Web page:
Stanley J. Czyzak was born in Cleveland, Ohio, on August 21, 1916 to recent Polish immigrants John and Sophia (Jezierski) Czyzak. Attending Fenn College (now Cleveland State University), he received a B.S. in Chemical Engineering in 1935 and another B.S. in Civil Engineering a year later. He worked as a chemical engineer and metallurgist in industry from 1935 to 1940, collecting an M.S. degree from John Carroll University in 1939. Joining the U.S. Army as a Second Lieutenant in January 1941, he flew combat missions in Southeast Asia in the US Army Air Force. He retired from active duty in July 1949 with a rank of Lieutenant Colonel, although he continued his collaboration with the Air Force. He received his D. Sc. degree in Physics and Mathematics from the University of Cincinnati in 1948. He was the Stephen H. Wilder Research Fellow at the University of Cincinnati from 1946 to 1948, a Research Physicist at the Argonne National Laboratory in 1948 and 1949, and a Research Physicist at the Battelle Memorial Institute from 1949 to 1950. After a year as an Assistant Professor of Physics at the University of Detroit (now the University of Detroit Mercy), he moved to Wright-Patterson Air Force Base in Dayton, Ohio, to serve as Chief of the Modern Physics Section of the Flight Research Laboratory during the Korean War, rising to the rank of Colonel. He returned to the University of Detroit as Professor and Vice-Chairman of the Physics Department from 1955 to 1960. He then returned to Wright-Patterson as Commander of the Air Force Institute of Technology from 1960 to 1966, being promoted to the rank of Brigadier General. Czyzak returned to academia in 1966 when he joined the Department of Astronomy at the Ohio State University as Professor. He supervised five Ph. D. students there before becoming Professor Emeritus in June, 1983.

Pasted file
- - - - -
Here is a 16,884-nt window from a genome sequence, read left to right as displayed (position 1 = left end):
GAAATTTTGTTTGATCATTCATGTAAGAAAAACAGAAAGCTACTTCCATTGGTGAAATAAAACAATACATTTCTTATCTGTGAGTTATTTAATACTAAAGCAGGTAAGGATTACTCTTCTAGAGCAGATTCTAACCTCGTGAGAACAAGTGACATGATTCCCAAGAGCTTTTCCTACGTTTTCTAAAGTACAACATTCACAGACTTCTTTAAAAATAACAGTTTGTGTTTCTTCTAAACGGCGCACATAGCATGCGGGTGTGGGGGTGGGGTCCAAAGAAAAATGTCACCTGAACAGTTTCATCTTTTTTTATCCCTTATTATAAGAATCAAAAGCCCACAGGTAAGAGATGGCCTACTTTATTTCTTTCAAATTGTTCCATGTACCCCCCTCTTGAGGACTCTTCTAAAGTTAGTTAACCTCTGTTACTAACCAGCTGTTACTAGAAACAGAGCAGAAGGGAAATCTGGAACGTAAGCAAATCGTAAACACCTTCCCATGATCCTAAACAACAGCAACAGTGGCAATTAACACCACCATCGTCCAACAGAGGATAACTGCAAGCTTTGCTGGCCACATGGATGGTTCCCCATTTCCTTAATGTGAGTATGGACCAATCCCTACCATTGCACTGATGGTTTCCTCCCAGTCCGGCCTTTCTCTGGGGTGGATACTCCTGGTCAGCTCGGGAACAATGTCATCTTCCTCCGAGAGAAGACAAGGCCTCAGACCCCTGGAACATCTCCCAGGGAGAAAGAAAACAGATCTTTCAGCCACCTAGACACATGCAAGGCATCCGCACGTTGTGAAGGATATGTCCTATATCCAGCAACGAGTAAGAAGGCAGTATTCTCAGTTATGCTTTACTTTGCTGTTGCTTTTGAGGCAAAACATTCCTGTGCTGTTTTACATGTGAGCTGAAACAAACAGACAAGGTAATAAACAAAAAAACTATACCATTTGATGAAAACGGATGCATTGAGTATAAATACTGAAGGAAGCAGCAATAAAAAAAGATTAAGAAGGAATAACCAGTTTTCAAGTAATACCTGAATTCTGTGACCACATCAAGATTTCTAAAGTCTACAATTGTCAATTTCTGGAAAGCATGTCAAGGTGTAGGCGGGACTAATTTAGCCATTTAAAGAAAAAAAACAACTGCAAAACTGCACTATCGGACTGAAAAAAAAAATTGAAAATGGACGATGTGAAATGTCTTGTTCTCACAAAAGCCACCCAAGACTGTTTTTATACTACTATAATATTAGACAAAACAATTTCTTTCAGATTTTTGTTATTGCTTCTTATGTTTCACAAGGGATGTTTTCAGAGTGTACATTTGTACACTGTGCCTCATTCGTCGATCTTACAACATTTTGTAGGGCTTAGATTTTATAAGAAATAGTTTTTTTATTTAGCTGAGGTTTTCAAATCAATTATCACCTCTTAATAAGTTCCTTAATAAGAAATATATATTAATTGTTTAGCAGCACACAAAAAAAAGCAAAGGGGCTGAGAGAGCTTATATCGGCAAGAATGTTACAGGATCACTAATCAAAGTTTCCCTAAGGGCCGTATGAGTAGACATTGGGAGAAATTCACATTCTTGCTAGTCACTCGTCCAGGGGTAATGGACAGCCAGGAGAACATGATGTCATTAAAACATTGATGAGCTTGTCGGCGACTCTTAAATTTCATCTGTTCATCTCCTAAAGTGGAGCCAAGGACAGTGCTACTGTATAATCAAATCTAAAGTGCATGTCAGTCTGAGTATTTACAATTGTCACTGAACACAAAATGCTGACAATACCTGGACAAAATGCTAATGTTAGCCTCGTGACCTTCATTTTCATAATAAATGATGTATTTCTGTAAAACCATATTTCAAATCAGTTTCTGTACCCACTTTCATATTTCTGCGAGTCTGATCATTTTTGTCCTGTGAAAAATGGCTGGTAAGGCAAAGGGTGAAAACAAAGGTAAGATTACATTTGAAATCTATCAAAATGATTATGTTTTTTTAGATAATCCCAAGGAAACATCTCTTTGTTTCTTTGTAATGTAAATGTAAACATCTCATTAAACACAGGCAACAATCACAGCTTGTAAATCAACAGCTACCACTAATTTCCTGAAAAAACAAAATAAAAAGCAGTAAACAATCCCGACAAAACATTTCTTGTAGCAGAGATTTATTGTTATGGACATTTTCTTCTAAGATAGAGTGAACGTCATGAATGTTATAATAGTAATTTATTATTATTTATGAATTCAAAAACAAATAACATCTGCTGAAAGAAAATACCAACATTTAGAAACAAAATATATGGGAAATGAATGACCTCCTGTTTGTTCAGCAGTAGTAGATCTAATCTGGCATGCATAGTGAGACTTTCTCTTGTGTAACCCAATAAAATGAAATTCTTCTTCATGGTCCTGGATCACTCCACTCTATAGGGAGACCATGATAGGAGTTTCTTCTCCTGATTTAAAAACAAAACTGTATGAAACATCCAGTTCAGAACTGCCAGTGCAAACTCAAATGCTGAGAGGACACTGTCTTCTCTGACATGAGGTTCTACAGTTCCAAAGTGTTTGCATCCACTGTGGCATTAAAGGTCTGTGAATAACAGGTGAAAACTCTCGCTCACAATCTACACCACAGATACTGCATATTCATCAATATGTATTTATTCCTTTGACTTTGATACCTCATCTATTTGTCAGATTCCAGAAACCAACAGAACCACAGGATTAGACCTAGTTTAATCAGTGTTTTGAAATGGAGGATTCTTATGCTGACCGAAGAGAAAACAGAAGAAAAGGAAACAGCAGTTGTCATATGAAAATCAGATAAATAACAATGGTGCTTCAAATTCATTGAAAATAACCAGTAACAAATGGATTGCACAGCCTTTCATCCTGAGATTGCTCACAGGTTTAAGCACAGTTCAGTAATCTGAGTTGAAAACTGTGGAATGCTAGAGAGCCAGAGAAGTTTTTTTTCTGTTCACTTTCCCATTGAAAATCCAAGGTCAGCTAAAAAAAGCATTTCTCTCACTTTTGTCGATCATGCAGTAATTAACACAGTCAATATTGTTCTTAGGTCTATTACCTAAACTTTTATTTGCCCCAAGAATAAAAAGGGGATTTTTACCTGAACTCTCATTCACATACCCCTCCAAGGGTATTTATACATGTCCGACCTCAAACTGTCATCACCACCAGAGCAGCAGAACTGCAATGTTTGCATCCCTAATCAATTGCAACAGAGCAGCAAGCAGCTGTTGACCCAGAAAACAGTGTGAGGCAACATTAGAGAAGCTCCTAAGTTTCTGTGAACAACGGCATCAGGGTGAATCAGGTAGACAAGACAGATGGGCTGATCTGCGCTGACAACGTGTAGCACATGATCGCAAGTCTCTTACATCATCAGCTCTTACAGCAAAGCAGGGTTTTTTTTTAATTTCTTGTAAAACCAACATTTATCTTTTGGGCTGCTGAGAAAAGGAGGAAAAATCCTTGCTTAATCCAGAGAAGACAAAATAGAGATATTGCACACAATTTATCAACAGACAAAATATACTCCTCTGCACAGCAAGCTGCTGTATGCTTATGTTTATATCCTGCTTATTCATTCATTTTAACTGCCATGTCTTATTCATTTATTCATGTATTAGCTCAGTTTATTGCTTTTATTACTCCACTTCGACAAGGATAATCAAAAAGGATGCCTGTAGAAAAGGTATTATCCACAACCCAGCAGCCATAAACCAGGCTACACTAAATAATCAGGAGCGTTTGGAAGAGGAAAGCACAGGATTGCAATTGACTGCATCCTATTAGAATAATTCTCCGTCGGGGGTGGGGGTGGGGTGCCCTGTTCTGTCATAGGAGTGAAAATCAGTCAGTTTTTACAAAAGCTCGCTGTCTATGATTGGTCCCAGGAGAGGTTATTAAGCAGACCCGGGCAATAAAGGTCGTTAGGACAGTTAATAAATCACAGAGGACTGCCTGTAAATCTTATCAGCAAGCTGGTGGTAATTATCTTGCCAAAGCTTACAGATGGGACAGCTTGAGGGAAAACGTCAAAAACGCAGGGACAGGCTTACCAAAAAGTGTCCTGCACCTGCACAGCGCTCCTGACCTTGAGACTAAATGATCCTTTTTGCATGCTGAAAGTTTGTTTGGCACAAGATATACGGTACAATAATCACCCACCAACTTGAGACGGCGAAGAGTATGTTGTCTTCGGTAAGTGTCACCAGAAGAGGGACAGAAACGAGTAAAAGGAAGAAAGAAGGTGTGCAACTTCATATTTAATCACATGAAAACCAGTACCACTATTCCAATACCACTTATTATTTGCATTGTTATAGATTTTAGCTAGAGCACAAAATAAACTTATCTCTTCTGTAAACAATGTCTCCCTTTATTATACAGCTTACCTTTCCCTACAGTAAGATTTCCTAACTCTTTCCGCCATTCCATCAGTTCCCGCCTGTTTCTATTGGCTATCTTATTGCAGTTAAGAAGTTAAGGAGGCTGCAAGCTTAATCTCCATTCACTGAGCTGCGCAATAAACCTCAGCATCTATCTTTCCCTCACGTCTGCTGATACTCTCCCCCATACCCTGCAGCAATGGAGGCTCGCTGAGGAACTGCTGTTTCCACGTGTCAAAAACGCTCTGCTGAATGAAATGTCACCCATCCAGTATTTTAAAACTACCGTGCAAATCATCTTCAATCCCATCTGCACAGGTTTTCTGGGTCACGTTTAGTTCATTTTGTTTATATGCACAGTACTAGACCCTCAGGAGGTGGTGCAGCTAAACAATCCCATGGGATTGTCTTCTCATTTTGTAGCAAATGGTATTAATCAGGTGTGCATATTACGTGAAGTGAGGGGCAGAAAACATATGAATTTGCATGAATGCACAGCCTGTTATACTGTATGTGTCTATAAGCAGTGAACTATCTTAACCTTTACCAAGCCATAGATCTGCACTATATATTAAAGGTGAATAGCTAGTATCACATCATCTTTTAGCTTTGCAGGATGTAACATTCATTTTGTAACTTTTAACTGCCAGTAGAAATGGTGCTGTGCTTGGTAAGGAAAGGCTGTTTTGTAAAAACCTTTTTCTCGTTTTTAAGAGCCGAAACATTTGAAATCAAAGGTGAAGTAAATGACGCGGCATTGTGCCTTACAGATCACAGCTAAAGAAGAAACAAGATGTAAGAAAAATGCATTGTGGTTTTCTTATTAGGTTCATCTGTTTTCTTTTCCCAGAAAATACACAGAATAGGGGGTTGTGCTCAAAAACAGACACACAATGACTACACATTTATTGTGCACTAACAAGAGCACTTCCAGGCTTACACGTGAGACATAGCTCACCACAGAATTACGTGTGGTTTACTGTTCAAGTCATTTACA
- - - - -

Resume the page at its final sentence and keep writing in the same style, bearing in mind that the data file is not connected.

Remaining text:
Czyzak’s research covered a wide range of topics. Early publications were mostly on the study of crystals, for which he received two U. S. patents. He also studied such diverse topics as age-hardening of metals and diffraction of neutrons. By the early 1960s, his research began concentrating on atomic structure calculations, mostly using the Hartree-Fock method, which he and his co-authors applied to the solar corona and especially planetary nebulae. He had 95 refereed publications along with numerous technical reports for the Army and Air Force and chapters for several books. Nearly all his publications were with co-authors, especially L. H. Aller (with whom he had many observing runs), J. B. Kaler, and T. K. Krueger. Czyzak also combined his early work on the solid state with his astrophysical research to study interstellar grains. He was a member of IAU Commissions 14 (Atomic & Molecular Data) and 34 (Interstellar Matter).
Czyzak died in the Summerville at Fox Run retirement home in Fairborn, Ohio on June 10, 2008. He was predeceased by his wife, Ruth, and two brothers. He is survived by his four children, Stanley, Patricia C. Mirenayat, James, and David.